Linear multiple regression was used to analyze the data on SAS. All the investigated variables were involved in the model as independent variables. Dependent variable was defined as the response to Cr, defined as the change in insulin sensitivity (assessed with clamp studies) at end of study as compared to the baseline value. Model selection was based on F test.
A total of 73 subjects (38M/35F) completed the protocol for which 38 were randomized to chromium. The subjects had an average (± SD) age of 57.8 ± 8.7 years, GHb of 7.4 ± 2.4 %, fasting glucose of 145.7 ± 46.5 mg/dl, BMI of 30.4 ± 4.2, body weight of 87.4 + 12.7 kg, and whole body glucose disposal (by clamp) of 287 ± 144 mg/min.
The response rate (defined by an increase in insulin sensitivity from baseline clamp to end of study clamp) was 63% of the subjects randomized to Cr as opposed to 30% for placebo. Table 1 summarizes the contribution of the study variables to the prediction model for change in insulin sensitivity. The only subject variable significantly associated with the clinical response to Cr was the baseline whole-body insulin-mediated glucose disposal, i.e. insulin sensitivity, as assessed with the hyperinsulinemic clamp (p = .0004). This parameter accounted for nearly 40% (partial R2 = .4038) of the variance in the clinical response to Cr (Table 1).
This preliminary report suggests that a major determinant for assessing clinical response to Cr in subjects with Type 2 diabetes is the presence of insulin resistance prior to intervention. As described, variables assessed in this report included demographic parameters such as age, race, and gender, metabolic parameters which included assessment of glycated hemoglobin, glucose disposal obtained during clamp, insulin and glucose response to OGTT, and phenotype parameters, as assessed by BMI, percent body fat, and body weight. With a statistical model that included all the other parameters, no other demographic or biochemical parameter other than the baseline insulin sensitivity was determined to be significant in the modeling used.
It has been well documented that concerns with past studies evaluating Cr have been the lack of definitive randomized trials and the lack of “gold standard” techniques to assess glucose metabolism (1). For this study, we used the most precise measure of assessing insulin action, i.e. hyperinsulinemic-euglycemic clamps. An additional strength of the study was the fact that we evaluated response in a randomized, double blinded fashion. As described, all subjects received the same lifestyle instructions and the groups consisted of being randomized to daily chromium or placebo. As observed, at end of study, the chromium group had a response rate of 63% whereas the response rate observed for the placebo group, i.e. 30%, would not be unexpected given the study design. Due in large measure to the labor intensity of the clamp technique, the cohort of subjects reported represent the largest database of individuals with Type 2 diabetes evaluated to date with use of hyperinsulinemic clamps after a specific period of Cr supplementation.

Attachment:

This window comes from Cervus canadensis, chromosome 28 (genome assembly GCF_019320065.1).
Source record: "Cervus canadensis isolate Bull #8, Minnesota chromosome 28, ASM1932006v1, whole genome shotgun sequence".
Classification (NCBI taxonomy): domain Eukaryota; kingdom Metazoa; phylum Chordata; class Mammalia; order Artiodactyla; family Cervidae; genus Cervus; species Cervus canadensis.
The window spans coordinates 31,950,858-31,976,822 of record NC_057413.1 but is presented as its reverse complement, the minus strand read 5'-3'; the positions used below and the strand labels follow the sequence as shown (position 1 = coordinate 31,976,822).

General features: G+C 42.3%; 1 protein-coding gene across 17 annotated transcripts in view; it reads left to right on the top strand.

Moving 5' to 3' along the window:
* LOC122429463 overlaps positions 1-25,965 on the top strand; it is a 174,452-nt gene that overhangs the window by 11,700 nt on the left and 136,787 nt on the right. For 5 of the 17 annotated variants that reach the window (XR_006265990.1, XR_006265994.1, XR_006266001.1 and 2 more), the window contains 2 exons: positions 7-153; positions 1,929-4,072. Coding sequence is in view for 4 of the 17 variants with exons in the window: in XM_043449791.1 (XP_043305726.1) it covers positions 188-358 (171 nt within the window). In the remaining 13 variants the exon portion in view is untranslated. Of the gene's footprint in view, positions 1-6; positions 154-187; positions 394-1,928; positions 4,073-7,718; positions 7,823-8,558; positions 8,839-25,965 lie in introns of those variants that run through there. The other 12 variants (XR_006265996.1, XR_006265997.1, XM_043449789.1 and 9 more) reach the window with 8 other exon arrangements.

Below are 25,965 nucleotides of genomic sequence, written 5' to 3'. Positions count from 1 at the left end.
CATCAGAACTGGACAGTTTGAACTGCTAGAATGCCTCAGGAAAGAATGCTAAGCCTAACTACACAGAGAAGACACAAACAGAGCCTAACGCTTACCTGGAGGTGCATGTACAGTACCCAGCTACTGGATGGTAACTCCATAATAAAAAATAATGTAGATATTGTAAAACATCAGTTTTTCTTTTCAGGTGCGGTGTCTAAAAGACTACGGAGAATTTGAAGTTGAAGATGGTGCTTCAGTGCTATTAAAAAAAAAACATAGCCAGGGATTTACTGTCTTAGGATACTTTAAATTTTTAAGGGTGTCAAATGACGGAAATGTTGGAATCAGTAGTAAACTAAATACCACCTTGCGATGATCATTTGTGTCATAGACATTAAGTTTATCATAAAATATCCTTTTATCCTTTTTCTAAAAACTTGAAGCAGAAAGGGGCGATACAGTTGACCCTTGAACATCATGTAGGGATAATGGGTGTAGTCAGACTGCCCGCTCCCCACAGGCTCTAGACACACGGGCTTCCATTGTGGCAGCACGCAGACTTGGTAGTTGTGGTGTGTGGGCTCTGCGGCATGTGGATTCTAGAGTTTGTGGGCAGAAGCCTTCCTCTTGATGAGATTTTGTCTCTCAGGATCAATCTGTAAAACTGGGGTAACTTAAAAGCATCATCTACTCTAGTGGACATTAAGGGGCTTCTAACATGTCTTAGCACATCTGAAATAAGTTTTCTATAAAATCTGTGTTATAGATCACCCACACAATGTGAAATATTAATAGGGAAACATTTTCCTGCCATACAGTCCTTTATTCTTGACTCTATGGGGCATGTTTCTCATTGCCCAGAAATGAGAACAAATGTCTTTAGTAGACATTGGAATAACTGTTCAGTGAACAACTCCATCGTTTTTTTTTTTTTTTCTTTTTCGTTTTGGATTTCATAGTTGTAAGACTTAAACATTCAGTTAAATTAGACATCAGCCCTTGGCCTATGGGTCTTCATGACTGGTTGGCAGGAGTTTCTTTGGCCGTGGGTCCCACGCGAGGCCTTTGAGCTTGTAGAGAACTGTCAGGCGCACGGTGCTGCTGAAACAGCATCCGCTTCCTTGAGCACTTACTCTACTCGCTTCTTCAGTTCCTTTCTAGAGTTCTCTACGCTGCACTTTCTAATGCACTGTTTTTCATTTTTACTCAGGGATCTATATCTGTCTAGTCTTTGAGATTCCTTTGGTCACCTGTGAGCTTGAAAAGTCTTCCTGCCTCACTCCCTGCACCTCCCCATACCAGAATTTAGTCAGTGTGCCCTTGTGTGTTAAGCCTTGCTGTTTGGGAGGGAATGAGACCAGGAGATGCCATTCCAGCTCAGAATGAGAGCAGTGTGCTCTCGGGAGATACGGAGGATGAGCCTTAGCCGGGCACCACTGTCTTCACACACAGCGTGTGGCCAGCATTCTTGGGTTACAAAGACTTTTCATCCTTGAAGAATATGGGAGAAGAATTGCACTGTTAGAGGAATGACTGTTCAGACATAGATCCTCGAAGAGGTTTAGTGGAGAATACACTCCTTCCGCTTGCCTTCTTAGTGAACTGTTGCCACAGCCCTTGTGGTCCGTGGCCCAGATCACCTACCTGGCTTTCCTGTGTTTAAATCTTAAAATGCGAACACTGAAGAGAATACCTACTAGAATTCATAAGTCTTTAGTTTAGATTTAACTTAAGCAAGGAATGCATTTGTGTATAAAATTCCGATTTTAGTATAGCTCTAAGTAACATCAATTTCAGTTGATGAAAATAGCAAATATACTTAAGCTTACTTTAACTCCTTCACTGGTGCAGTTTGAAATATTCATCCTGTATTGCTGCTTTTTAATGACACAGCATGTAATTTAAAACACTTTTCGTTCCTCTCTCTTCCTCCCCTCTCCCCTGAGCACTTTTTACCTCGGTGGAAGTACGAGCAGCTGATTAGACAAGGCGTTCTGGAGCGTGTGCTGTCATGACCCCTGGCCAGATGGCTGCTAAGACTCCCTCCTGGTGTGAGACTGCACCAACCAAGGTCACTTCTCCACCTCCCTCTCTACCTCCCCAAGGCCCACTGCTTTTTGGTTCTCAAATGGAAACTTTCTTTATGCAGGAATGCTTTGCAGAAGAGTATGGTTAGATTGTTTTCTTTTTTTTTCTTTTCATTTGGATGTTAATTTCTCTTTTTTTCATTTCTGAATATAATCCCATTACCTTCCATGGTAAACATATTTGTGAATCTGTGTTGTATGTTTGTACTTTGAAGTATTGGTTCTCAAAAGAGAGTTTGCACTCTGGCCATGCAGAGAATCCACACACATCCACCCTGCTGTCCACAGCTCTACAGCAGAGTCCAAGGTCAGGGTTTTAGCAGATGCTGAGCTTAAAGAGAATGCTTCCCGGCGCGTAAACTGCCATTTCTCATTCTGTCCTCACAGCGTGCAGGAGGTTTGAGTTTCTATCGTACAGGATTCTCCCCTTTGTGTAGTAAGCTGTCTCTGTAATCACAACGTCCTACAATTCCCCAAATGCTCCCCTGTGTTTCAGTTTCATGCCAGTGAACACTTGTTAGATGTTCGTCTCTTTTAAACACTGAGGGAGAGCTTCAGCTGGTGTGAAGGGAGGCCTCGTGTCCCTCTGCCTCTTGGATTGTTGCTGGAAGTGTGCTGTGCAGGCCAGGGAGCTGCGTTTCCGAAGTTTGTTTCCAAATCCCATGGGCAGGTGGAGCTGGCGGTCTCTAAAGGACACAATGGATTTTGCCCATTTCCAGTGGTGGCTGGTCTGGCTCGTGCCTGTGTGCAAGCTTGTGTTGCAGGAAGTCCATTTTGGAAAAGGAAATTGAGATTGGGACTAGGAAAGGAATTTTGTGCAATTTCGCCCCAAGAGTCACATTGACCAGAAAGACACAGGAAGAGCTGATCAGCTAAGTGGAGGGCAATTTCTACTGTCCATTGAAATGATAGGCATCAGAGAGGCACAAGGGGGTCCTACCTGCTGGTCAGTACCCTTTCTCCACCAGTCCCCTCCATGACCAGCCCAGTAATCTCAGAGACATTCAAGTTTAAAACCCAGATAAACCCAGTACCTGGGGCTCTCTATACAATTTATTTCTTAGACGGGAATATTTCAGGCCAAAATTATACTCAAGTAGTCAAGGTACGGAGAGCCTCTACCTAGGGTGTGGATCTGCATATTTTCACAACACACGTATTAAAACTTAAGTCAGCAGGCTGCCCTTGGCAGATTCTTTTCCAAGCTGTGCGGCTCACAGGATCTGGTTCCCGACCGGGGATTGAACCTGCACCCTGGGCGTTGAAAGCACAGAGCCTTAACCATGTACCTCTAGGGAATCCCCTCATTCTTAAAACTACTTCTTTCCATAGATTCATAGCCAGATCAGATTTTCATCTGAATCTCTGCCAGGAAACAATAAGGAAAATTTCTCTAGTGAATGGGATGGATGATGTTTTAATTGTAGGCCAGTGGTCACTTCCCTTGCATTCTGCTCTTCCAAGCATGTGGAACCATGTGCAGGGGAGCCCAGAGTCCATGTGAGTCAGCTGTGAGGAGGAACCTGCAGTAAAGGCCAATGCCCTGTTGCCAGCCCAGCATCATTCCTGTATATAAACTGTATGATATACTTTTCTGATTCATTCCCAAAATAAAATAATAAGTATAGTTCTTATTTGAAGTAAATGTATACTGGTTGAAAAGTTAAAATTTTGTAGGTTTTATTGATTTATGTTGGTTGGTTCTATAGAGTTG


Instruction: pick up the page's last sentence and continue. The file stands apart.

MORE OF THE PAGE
The observation that baseline insulin resistance is important in predicting clinical response was also suggested in animal studies (5,6). Specifically, Cr supplementation did not increase insulin sensitivity in lean, insulin sensitive animals whereas improved insulin action and enhanced cellular signaling were observed in obese insulin resistant rats (5,6). Other studies that evaluated different formulations of chromium have also suggested improved insulin sensitivity in different animal models (7,8). Thus, it would appear that in clinical states such as obesity and insulin resistance, alterations in Cr metabolism may contribute to the attenuation in insulin action which may be improved with high dose Cr supplementation. Such an observation, if validated, may partially explain the reported discrepancies in response to Cr in the human population and why Cr supplementation appears to have a more predictable response in hyperinsulinemic or obese states (1,9,10). The precise molecular mechanism by which Cr improves insulin action in these states is the focus of the ongoing NIH supported clinical trial. But, it is noteworthy that the supplement had its major effect in individuals who were observed to be insulin resistant prior to the intervention. This observation, if confirmed once the study is completed, is an important public health finding given that insulin resistance was chosen as a primary endpoint because it is a key pathophysiologic feature of type 2 diabetes, obesity and the “metabolic syndrome” and is strongly associated with co-existing cardiovascular risk factors and accelerated atherosclerosis (11).
In conclusion, this study is the first to report that baseline insulin resistance is a major factor in determining whether a patient may respond on a clinical level to supplemental Cr. Insulin resistance was shown to account for approx. 40% of the variance in the insulin sensitivity response to Cr after the treatment period. Although the presence of insulin resistance appears to be the largest contributor to clinical response, it is important to note that over 60% of the response was not explained, which suggests that other factors, including genetic, may also play a major role.
Funding: Supported in part by R55 DK060126 and R01 DK060126 awarded to William T. Cefalu, M.D. and M01RR00109
Authors and Contribution to Study:Zhong Q. Wang: Study design, manuscript preparation
Jianhua Qin: Data analysis, manuscript review
Julie Martin: Study Coordination, subject recruitment, manuscript review
Xian H. Zhang: Study conduct, manuscript review
Olga Sereda: Study conduct, performance of clamp procedures, manuscript review
Richard Anderson: Study design, data review and analysis, manuscipt review
Patricia Pinsonat: Study coordination, subject recruitment, manuscript review
William T. Cefalu: Study design, data review and analysis, manuscript preparation.